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WSOP Star Richard Lee Speaks About Investigation

San Antonio Police Investigating Lee for Bookmaking


Richard Lee, who first achieved fame by finishing sixth at this year's World Series of Poker's championship event, held a press conference on the front steps of his San Antonio home to address his recent legal issues yesterday.

Last week, San Antonio police executed a warrant and raided one of Lee's homes as part of a six-month investigation that accuses Lee of running an online bookmaking site from his home.

Lee spoke at length about the high regard he holds for his home town of San Antonio, about the honor and dignity his father taught him, and about the thousands of dollars online sites offered him to wear their clothing at the final table of the WSOP. (He declined the offers because he wanted to wear his red San Antonio t-shirt instead.)

He even commended the professionalism of the police force, which raided his home for evidence and seized automobiles, computers, phone records, and his bank account last Tuesday. But he had little to actually say about his case other than that the outcome is out of his hands.

"Whether these allegations are (true), and all these other things, I tell you what, that's why we live in America. We all have our day in court," Lee said. "Am I an online bookie? I don't believe I characterize myself like that."

Lee won more than $2.8 million for finishing sixth at the 2006 WSOP championship. He said he could have returned to San Antonio for much more money if he signed with one of the online poker sites that Lee says courted him and his family with large endorsement offers.

He said from the time there were 27 players left to the day the final table began, online poker sites barraged him with offers of substantial money just to wear shirts and hats bearing their logos.

"When it got down to nine players, they were calling me up at 1 o'clock in the morning the day of the tournament saying 'Hey, we're just going to take our last shot. We think you're crazy for not taking this money,'" Lee said. "I mean, the money was six-figure offers. They were even offering my girls $10 and $20,000 apiece when I wouldn't wear it, for them to wear it."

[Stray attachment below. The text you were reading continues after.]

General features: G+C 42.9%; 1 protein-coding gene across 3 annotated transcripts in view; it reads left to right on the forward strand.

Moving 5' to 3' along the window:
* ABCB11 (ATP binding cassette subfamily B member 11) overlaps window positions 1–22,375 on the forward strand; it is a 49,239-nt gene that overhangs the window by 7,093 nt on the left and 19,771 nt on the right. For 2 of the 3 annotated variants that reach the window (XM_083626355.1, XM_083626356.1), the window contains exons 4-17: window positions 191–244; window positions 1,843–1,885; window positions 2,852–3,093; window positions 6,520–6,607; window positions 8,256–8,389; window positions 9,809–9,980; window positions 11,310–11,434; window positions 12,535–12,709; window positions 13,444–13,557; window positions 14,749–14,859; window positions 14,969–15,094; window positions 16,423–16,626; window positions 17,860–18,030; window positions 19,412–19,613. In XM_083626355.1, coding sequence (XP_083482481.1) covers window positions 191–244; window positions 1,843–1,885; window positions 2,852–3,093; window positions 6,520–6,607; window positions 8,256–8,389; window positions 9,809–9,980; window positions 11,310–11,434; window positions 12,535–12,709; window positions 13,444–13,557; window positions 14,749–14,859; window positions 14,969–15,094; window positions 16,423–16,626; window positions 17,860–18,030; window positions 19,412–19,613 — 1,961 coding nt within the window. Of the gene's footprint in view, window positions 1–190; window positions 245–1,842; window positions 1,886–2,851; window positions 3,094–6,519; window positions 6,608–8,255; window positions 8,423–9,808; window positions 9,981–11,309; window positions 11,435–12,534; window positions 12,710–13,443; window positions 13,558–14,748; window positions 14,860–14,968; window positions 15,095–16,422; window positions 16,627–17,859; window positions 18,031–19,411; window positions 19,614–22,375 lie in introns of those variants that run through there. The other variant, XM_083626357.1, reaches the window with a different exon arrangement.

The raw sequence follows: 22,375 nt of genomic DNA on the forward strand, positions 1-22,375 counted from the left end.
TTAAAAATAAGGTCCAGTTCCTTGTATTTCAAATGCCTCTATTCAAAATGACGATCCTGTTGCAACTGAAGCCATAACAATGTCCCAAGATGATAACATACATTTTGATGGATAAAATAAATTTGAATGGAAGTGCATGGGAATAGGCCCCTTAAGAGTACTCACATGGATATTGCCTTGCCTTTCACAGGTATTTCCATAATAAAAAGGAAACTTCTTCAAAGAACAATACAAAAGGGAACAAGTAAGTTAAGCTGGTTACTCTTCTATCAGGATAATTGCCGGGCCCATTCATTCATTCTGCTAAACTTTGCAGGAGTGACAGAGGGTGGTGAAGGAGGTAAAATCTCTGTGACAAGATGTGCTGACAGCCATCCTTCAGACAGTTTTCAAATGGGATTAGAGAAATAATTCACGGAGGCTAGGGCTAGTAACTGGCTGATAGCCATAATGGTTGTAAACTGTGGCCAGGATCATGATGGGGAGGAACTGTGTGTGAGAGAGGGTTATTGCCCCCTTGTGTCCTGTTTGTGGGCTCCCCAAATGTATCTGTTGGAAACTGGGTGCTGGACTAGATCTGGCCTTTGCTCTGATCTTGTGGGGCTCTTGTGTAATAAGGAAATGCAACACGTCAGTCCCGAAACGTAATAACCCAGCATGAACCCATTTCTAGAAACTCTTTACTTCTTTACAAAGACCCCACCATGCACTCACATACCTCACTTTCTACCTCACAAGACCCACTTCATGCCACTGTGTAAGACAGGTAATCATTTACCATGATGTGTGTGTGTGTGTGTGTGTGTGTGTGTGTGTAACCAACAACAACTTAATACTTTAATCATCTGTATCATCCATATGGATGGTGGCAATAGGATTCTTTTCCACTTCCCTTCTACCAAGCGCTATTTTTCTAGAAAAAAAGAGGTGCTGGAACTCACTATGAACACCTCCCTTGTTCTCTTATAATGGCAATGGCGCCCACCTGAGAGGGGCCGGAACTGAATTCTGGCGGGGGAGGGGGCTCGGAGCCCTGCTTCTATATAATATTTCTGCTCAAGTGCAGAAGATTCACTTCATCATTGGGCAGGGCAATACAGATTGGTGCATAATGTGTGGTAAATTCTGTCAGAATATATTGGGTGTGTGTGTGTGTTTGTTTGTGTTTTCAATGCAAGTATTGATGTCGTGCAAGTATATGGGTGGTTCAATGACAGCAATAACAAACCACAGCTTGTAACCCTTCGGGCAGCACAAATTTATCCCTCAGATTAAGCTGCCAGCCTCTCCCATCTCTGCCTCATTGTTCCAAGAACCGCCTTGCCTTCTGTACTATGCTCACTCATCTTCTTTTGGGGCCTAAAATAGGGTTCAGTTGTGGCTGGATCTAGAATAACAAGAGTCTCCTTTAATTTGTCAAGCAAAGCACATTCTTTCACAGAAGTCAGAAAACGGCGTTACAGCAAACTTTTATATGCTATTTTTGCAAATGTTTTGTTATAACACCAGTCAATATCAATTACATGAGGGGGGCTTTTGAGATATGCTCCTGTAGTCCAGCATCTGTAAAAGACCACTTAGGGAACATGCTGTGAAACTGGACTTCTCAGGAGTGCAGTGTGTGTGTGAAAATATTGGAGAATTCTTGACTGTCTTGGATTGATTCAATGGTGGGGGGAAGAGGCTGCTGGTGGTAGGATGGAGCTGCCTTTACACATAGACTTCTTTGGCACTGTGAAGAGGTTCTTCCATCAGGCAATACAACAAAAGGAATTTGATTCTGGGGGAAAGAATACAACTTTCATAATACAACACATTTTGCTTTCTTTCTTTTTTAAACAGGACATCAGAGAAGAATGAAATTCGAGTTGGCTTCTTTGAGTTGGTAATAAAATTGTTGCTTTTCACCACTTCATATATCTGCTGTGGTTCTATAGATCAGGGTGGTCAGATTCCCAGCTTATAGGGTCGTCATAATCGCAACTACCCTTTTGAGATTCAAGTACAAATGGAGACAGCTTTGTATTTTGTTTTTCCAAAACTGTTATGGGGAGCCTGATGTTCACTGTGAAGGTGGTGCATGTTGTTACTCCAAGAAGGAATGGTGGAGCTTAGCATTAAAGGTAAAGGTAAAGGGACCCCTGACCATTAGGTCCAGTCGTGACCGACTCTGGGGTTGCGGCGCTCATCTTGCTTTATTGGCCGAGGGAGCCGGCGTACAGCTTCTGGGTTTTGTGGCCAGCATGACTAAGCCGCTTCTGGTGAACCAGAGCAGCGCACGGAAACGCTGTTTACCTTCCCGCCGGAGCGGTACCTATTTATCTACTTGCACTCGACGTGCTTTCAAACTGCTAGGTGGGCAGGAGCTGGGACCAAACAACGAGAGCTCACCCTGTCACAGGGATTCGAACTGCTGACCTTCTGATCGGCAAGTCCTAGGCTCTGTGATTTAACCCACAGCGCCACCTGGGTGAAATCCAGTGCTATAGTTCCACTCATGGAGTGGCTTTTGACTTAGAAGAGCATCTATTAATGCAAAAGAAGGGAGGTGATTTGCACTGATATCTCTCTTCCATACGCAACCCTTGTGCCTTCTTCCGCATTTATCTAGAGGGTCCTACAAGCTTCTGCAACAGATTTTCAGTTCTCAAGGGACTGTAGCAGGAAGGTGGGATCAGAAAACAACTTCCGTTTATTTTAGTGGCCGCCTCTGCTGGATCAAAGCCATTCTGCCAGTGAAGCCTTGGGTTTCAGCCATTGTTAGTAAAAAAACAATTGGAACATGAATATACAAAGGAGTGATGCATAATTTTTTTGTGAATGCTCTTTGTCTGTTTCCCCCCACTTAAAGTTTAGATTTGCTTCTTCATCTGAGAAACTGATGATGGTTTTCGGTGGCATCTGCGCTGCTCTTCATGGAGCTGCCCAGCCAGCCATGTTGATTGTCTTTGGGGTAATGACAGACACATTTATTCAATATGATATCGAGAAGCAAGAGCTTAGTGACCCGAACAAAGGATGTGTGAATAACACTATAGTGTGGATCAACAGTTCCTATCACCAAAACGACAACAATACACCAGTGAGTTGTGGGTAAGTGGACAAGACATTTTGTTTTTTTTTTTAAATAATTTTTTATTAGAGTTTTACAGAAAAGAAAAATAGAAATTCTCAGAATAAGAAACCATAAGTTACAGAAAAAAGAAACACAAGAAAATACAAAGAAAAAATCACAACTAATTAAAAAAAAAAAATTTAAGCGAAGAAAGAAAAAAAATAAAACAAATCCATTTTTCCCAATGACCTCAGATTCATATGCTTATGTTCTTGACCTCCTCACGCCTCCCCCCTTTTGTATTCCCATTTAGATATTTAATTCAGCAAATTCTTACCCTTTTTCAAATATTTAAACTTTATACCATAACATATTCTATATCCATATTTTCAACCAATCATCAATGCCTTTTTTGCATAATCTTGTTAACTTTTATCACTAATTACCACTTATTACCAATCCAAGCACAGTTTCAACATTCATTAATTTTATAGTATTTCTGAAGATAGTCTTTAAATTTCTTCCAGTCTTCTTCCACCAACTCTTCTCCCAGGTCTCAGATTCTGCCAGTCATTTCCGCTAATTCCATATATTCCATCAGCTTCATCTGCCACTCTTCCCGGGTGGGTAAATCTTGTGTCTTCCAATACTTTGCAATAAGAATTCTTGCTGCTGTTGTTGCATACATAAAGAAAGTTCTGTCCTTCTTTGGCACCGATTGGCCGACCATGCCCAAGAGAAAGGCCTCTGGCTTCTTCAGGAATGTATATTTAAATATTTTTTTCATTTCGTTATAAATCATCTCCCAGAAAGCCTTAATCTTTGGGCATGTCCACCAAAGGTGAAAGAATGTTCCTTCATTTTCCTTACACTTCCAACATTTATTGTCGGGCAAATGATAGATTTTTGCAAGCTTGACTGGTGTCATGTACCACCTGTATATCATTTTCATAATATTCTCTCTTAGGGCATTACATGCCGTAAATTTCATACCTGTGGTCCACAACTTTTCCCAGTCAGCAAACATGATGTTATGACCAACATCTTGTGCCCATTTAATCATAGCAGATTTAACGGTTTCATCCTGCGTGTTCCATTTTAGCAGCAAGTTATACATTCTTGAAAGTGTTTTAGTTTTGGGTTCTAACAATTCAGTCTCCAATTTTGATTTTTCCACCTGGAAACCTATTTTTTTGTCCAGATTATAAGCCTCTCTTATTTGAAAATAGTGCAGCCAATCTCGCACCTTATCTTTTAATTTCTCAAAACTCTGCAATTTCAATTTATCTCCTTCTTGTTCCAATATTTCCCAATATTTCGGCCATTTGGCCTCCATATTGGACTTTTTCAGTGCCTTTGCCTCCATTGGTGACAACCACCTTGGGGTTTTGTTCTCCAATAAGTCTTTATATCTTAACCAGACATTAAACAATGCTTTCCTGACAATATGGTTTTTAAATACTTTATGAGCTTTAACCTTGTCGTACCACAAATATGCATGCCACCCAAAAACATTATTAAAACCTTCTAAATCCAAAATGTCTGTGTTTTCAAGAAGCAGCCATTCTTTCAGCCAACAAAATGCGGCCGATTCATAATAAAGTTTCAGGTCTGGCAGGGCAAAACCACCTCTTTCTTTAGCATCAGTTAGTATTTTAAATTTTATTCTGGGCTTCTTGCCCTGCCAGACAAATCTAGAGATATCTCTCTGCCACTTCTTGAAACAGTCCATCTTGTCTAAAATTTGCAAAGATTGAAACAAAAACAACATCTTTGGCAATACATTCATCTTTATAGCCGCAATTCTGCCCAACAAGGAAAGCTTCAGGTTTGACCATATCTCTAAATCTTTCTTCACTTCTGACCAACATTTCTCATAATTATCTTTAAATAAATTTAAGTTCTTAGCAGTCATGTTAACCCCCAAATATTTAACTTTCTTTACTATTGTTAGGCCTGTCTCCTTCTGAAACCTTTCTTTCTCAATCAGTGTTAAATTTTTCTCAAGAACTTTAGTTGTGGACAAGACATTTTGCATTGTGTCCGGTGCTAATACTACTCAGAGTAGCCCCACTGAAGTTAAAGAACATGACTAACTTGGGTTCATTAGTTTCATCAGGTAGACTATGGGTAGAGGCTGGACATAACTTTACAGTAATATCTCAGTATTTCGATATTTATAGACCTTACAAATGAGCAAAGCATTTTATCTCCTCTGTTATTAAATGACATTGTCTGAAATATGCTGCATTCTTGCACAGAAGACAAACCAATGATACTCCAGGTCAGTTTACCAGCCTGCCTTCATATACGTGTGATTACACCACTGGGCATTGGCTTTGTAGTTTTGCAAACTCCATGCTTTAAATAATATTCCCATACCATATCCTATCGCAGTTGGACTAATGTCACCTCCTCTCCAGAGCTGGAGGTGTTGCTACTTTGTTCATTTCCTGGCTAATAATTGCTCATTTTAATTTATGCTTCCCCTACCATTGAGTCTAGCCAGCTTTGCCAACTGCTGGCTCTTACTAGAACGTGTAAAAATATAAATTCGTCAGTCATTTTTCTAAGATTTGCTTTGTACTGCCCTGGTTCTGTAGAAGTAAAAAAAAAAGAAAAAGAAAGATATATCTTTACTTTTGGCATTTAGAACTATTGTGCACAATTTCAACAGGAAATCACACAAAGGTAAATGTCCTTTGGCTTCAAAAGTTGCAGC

But he said he gave his word to his friends back in San Antonio - which includes the mayor - that he would support the city by wearing a shirt with "San Antonio" printed on it. He wore the same red shirt for the news conference and referred to it often.

Lee had little say about the case against him, only that all the details about the investigation have yet to come to light. He did say that he doesn't consider what was going on in his home to be illegal, although he wouldn't go into specifics about just what that was.

"If charges are filed, like my father told me, well, he said, you just need to see what's going to happen and do your best and carry yourself with integrity and honor," he said.

Police claim that Lee was running an online sportsbook site out of his San Antonio home. The investigation has been going on since February. No charges have been filed.

Right after Lee was eliminated from the WSOP, he said he wished he could've won the event - not for himself, but for the city of San Antonio. He then took time from the interview to share several facts about the Texas city, a place he has lived in for all but one year of his life.